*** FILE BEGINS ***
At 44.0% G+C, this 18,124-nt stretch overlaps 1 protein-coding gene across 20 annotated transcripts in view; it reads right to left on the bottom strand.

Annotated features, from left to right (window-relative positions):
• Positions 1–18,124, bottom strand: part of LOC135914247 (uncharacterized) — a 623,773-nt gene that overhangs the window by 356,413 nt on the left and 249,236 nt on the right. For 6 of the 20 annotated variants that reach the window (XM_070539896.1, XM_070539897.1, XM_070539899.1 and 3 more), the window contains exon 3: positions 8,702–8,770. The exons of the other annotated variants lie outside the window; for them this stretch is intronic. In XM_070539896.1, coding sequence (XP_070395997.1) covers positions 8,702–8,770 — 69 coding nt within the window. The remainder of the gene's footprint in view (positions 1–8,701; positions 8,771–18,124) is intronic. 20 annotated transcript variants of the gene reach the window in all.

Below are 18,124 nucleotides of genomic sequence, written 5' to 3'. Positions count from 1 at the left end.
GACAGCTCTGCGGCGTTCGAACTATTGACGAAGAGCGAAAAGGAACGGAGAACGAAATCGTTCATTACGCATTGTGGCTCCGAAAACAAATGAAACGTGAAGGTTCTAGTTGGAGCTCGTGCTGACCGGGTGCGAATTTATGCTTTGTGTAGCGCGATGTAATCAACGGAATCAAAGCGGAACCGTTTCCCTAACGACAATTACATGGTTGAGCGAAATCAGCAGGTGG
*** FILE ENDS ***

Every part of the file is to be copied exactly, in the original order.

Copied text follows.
At 44.0% G+C, this 18,124-nt stretch overlaps 1 protein-coding gene across 20 annotated transcripts in view; it reads right to left on the bottom strand.

Annotated features, from left to right (window-relative positions):
• Positions 1–18,124, bottom strand: part of LOC135914247 (uncharacterized) — a 623,773-nt gene that overhangs the window by 356,413 nt on the left and 249,236 nt on the right. For 6 of the 20 annotated variants that reach the window (XM_070539896.1, XM_070539897.1, XM_070539899.1 and 3 more), the window contains exon 3: positions 8,702–8,770. The exons of the other annotated variants lie outside the window; for them this stretch is intronic. In XM_070539896.1, coding sequence (XP_070395997.1) covers positions 8,702–8,770 — 69 coding nt within the window. The remainder of the gene's footprint in view (positions 1–8,701; positions 8,771–18,124) is intronic. 20 annotated transcript variants of the gene reach the window in all.

Below are 18,124 nucleotides of genomic sequence, written 5' to 3'. Positions count from 1 at the left end.
GACAGCTCTGCGGCGTTCGAACTATTGACGAAGAGCGAAAAGGAACGGAGAACGAAATCGTTCATTACGCATTGTGGCTCCGAAAACAAATGAAACGTGAAGGTTCTAGTTGGAGCTCGTGCTGACCGGGTGCGAATTTATGCTTTGTGTAGCGCGATGTAATCAACGGAATCAAAGCGGAACCGTTTCCCTAACGACAATTACATGGTTGAGCGAAATCAGCAGGTGG